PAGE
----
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Re: Fwd: I-D ACTION:draft-daigle-uri-std-00.txt

From: Dan Connolly <connolly@w3.org>
Date: Thu, 07 Sep 2000 12:26:52 -0500
Message-ID: <39B7CFDC.783E9DC1@w3.org>
To: John Cowan <jcowan@reutershealth.com>
CC: "xml-uri@w3.org" <xml-uri@w3.org>
John Cowan wrote:
> 
> Dan Connolly wrote:
> 
> > Not so: every URL is a URI[1]; every URI identifies exactly
> > one resource[2]; hence every URL identifies exactly one resource.
> 
> [snip]
> 
> > [2] "An identifier is an object that can act as a reference to
> >          something that has identity."
> >
> > http://www.ietf.org/rfc/rfc2396.txt
> 
> I have no problem with this.  However, it is not clear to me
> why distinct URLs must refer to distinct resources.

Who said they must?

The specs don't rule one way or the other on question
of whether distinct URIs always denote distinct resources,
as far as I know.

It's pretty clear to me that
	http://www.w3.org/
and
	http://www.w3.org:80/

denote the same resource.

In your example...

>  My contention
> is that
> 
>         ftp://ftp.unicode.org/Public/MAPPINGS/ISO/8859-1.TXT
> 
> and
> 
>         http://www.unicode.org/Public/MAPPINGS/ISO/8859-1.TXT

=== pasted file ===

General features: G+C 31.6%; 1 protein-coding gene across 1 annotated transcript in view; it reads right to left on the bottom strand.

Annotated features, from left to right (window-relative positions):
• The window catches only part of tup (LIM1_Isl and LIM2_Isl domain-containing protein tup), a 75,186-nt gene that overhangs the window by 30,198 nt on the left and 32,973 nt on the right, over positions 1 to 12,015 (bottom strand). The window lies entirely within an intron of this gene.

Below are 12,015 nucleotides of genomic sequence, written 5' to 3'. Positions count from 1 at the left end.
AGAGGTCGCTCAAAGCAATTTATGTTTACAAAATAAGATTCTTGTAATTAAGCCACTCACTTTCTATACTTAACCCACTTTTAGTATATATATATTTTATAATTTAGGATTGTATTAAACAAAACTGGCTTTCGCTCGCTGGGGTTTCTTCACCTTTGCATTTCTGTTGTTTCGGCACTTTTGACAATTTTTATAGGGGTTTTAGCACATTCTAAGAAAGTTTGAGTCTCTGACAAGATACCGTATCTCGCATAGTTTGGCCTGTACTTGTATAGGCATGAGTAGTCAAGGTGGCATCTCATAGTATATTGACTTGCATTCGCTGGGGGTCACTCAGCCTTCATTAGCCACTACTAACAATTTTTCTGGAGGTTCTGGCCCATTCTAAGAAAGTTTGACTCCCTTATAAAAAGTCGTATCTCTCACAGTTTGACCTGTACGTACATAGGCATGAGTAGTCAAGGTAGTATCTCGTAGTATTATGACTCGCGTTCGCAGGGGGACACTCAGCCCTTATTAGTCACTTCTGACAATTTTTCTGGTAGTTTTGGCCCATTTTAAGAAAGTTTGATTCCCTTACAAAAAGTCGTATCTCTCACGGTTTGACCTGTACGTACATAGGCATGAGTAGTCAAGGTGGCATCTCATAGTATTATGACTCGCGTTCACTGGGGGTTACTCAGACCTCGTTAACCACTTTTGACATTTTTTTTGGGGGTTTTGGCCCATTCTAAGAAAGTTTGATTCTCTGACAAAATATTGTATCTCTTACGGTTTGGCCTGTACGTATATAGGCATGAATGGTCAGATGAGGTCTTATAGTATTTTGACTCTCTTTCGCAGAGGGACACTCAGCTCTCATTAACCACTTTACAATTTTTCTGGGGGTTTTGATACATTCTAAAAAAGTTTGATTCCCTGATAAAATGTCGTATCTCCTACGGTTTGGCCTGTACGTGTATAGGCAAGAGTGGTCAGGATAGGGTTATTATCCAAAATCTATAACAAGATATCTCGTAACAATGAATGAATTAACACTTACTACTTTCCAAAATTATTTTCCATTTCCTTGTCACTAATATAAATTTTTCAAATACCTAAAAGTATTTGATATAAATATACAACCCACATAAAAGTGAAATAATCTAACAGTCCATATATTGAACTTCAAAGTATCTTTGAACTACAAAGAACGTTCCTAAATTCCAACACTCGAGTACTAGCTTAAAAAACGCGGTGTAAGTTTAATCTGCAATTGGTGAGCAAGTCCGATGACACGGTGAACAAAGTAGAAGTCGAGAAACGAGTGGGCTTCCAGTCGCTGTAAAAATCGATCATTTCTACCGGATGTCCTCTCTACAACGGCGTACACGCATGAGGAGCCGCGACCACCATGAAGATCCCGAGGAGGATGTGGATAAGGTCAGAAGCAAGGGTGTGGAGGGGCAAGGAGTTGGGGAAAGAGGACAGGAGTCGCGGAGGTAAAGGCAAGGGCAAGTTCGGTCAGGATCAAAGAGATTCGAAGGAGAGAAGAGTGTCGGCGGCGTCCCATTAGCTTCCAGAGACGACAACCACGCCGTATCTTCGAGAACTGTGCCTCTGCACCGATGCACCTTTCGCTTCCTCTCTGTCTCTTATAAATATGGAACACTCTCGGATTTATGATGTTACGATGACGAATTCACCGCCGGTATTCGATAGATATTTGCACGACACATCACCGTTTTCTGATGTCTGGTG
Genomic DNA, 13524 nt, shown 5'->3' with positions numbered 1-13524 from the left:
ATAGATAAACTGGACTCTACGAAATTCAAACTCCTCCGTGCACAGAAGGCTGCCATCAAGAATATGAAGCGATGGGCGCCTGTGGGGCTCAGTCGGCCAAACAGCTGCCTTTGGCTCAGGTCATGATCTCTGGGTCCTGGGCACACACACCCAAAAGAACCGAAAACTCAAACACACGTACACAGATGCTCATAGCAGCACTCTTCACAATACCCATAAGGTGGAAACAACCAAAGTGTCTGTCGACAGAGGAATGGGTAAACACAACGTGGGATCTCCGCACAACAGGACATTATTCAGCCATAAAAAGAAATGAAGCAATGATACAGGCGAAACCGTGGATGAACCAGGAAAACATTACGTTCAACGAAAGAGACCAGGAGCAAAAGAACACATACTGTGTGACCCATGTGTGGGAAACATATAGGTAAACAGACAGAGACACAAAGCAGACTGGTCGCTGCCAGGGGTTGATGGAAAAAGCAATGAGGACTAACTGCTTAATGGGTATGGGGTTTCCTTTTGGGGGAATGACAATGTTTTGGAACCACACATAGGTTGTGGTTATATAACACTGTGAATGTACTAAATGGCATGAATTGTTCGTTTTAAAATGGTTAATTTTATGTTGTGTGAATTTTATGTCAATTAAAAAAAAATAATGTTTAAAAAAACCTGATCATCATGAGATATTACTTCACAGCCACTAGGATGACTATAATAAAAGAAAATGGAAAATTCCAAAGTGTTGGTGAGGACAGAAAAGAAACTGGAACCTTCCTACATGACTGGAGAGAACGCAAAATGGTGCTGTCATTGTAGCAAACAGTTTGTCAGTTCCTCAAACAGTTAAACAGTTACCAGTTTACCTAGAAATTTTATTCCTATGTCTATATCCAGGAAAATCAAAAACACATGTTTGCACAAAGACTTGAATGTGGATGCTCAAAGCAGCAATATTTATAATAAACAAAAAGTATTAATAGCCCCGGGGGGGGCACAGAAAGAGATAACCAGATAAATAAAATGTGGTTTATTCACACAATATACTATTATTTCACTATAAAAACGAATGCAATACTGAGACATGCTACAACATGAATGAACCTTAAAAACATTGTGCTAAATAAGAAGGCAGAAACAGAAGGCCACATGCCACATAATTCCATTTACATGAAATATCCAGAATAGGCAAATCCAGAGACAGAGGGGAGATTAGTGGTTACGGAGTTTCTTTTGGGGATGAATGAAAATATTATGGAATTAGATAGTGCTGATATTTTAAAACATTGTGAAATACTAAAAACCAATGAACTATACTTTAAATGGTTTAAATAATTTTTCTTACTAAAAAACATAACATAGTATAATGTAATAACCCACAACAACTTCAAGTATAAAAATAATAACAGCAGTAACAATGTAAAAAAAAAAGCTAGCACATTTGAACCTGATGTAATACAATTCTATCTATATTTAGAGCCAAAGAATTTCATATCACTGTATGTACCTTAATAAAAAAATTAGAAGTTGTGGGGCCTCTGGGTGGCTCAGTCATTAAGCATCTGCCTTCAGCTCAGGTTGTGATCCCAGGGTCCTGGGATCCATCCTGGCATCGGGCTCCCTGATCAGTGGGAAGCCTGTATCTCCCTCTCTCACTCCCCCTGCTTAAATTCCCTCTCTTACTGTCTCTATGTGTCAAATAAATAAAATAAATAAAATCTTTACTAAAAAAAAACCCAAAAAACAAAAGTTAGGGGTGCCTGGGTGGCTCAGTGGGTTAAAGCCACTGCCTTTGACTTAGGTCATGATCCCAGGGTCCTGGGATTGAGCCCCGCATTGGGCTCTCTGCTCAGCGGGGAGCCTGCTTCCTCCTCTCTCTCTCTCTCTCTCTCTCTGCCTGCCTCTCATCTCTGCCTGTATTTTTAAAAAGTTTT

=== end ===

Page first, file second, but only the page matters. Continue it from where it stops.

> 
> represent the same *resource*, not merely the same entity body.
> Both URIs refer to the mapping between the Unicode and ISO 8859-1
> character sets.
> 
> Or at least that this could be so, if the Unicode Consortium said
> it was so.

Hmm... if two things are identical, they're identical
in every possible respect. If unicode.org turned off
its ftp server and left its http server running one day,
then you could observe a difference between what
the two URIs above denote. That suggests to me that
the resources are distinct.

But perhaps not... perhaps a "connection refused" isn't
an observation of the resource, but a *failure* to
observe the resource. And it's generally not sound
to conclude anything (including that X!=Y) from
a lack of information.


-- 
Dan Connolly, W3C http://www.w3.org/People/Connolly/
Received on Thursday, 7 September 2000 13:28:12 GMT

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